Ready To Start brings a fuzzy, dirtyness to another song which clearly should be a future single. City With No Children is another which could be released. The catchy bass line which dictates the tone of the song being the highlight. There is a brief return to the Neon Bilbe-esque sound in the middle of the album. Half Light 1 and Half Light 2 still have the brilliantly structured songs but also is riddled with instruments hiding behind the giutar and violins. Best tracks on the album.

If this wasn't for it's bigger brother, Neon Bible, The Suburbs would be classed as a great album. Unfortunately The Suburbs has rather large boots to fill. On first listen, it doesn't pull down your pants and slap you in the face in the way you want it to. But the more you listen, the more you admire it. There are always new and interesting surprises which you find with every listen. As they say, "it's a grower" but definately worth it.

Ryan Gibbins

Introducing: Deconstruction Records

Wednesday, August 4th, 2010 at 4:06pm

Deconstruction Records
Origionally launched back in 1987 by Pete Hadfield and Keith Blackhurst, Deconstruction Records were a big player in dance music. Their back catalogue ranges from Black Box, Bassheads and M People in the early nineties, to Deep Dish, Kyie Minogue and Robelt Miles towards the end of the century.

The label closed in 1998 but under the guidance of legendary DJ Mike Pickering, 2009 saw them release their back catalogue and are now signing new artists, Lionrock, Way Out West and T-Coy being a selection of their releases from this year.

So now they are back and starting to pick up a head of steam they have kindly made a selection of playlists for us to enjoy.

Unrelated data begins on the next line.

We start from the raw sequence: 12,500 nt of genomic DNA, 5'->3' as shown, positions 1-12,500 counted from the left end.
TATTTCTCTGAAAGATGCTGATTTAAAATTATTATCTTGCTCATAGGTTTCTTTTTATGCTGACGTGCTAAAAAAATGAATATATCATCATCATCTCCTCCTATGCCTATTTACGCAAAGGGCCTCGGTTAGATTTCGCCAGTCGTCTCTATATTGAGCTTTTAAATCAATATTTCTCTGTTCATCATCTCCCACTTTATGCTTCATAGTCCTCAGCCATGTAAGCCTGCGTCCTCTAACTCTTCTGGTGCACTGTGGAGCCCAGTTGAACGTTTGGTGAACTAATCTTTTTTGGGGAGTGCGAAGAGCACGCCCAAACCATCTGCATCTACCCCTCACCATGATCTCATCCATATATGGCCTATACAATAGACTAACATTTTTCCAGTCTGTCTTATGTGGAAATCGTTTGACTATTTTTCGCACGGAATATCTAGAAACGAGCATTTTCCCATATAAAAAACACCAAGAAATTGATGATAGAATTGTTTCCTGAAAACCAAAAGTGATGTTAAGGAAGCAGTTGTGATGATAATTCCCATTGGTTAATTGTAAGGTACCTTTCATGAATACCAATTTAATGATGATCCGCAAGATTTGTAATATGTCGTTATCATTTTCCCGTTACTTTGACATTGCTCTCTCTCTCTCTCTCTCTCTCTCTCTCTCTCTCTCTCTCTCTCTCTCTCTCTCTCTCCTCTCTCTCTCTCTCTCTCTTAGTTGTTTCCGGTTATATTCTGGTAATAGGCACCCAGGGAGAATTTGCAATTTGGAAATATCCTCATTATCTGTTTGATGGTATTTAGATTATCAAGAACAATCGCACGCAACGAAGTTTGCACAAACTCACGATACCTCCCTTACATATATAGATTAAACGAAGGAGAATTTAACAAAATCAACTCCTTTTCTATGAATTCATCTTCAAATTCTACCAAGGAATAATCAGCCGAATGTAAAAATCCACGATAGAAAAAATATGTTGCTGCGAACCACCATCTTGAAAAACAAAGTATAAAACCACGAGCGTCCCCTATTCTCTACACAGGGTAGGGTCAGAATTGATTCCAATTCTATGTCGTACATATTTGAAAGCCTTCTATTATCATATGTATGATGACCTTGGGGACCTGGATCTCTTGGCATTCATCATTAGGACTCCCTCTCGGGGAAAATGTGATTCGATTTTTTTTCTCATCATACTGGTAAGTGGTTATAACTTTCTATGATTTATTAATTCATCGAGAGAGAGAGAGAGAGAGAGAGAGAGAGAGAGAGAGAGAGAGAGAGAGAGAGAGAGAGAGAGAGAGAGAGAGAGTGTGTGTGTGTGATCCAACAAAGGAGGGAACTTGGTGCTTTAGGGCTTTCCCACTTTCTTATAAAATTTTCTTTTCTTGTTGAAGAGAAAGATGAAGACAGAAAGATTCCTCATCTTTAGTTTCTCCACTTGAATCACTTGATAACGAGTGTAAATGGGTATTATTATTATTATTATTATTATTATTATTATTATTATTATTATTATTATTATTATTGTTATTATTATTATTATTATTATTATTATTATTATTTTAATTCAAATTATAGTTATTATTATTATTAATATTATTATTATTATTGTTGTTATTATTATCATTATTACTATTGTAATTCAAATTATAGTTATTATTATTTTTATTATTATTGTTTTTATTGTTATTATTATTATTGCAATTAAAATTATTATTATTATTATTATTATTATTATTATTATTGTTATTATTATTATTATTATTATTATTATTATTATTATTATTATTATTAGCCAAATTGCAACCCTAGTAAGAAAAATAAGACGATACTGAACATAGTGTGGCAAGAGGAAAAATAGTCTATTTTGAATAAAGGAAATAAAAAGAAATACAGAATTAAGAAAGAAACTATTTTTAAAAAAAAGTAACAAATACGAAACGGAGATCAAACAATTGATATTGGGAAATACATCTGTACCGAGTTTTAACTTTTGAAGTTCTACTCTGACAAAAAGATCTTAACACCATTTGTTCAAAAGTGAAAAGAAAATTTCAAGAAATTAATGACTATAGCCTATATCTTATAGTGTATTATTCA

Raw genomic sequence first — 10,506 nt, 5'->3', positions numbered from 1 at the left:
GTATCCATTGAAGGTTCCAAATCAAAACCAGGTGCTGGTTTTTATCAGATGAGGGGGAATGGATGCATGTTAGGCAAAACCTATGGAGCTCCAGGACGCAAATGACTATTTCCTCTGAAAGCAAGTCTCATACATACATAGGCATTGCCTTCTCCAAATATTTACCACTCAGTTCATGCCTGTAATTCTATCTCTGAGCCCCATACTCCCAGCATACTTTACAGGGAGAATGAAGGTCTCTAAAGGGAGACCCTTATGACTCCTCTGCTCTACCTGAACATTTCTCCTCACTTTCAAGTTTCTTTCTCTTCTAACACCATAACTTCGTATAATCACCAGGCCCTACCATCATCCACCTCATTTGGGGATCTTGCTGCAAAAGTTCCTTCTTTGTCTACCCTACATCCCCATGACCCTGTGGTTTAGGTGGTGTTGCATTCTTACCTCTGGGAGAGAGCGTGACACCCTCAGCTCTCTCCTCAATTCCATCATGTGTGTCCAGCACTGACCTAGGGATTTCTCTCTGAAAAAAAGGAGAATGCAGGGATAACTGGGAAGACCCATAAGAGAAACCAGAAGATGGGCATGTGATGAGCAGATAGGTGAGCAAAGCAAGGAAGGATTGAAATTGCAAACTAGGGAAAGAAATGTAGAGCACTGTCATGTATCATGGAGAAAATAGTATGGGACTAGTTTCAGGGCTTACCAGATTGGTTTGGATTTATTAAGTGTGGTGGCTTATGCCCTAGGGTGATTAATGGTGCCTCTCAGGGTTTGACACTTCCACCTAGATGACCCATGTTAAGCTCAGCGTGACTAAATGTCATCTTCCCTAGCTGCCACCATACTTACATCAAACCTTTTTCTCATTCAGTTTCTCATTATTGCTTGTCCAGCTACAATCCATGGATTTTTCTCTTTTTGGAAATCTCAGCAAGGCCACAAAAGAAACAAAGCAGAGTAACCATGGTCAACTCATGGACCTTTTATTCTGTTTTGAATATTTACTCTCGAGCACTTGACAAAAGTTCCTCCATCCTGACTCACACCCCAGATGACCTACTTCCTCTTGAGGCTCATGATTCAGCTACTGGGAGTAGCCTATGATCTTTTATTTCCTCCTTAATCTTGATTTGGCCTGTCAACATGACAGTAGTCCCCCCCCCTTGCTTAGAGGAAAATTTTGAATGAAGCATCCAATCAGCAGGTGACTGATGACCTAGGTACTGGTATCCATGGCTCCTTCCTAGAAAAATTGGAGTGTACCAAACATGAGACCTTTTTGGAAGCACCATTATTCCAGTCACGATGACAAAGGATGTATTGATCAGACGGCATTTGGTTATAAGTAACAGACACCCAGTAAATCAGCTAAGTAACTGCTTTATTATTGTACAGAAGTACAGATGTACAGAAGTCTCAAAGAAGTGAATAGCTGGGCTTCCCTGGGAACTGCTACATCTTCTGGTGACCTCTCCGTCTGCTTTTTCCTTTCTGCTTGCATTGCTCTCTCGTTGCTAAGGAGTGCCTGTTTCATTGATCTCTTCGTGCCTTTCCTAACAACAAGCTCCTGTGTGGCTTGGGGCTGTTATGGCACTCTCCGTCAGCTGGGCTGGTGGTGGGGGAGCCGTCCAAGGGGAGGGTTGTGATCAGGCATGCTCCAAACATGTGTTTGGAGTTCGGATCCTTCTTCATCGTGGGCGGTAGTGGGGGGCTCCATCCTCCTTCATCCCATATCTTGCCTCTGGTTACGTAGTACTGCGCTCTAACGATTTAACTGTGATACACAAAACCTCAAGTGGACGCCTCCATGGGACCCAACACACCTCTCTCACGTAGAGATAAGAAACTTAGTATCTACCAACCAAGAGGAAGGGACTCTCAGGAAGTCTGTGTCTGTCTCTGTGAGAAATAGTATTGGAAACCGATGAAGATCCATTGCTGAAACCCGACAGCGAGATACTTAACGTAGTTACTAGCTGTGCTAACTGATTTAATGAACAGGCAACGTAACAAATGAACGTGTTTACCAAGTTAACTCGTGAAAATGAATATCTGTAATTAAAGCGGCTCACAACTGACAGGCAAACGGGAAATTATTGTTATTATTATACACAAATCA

Diagram Of The Hearts Festival Road Trip
More of a mainstream playlist compared to their other dance themed ones. Tracks from artists such as Marina and the Diamonds, Mumford & Sons and Foo Fighters bring the festival fun but their is also a bit of nostalgic dance in their from Black Box.

Motor City Drum Ensemble Summer Chart
Drums are the theme of this short compolation of six traks. Boo Williams, Archie Bronson Outfit and Bodycode all throw their drum machines into the mix to give you that summer feeling.

Way Out West Playlist
Three Way Out West tracks packed into a list of big names which include Massive Attack, Gorillaz and Manchesters very own Delphic, a nudge towards Mike Pickering's manc roots possibly.

Greg Wilson's Edit Chart
A selection of six different Greg Wilson remix tracks on offer here, ranging from the funky, bass driven Starlight by Escort to Grace Jones' subltly little piano based song, Williams Blood.

Ryan Gibbins

Album Review: Magic Numbers - The Runaway

Tuesday, August 3rd, 2010 at 2:03pm

Magic Numbers - The Runaway
Not much has been seen or heard of the Magic Numbers since their self titled top ten album back in 2005. This seems a little strange to me. The follow up album, Those The Brokes, never really took off to the same extent of the debut and they slowly dissapeared off the radar. Granted, they are not as aestheticaly pleasing on the eye as most other bands and there has always been someting strange about siblings within a band, but they make good music. A Mercury nomination in the same year proved this.

On the debut album, tracks like Long Legs, Forever Lost and Love Me Like You were all brilliant examples of hoe good the band actually are as musicians. But maybe this is where they faultered in their atttemp to appeal to the masses. The fore-mentioned were all upbeat, punchy numbers (despite the somber lyrics) but the remainder of the album was a pretty downbeat experience. This is not always a bad thing though. These slower, more chilled out songs can have the same effect but on the opposite side of the scale.

As much as i would like to say that The Runaway is a 12 track roller coaster ride with a thrill around every corner, i cant. Instead it's more like a nice sunday afternoon outing in the countryside in a Morris Minor. But whats wrong with that? There are no standout, upbeat energetic songs. Instead, The Runaway is full of slower, relaxed, more heartfelt songs.

With the addition of strings, this sounds like a more polished effort and despite the slightly depressing lyrics, a definate improvement on the second album. The first single to be taken, The Pulse, has this in abunbance. Romeo Stodart vulnerably mumbles; what is it to love? / what is it to feel? / am i all alone? With the introduction of flowing orchestral choruses and the vocal harmonies which the band have always had, they have created a powerful sound even though it's not as vibrant and in your face as other albums.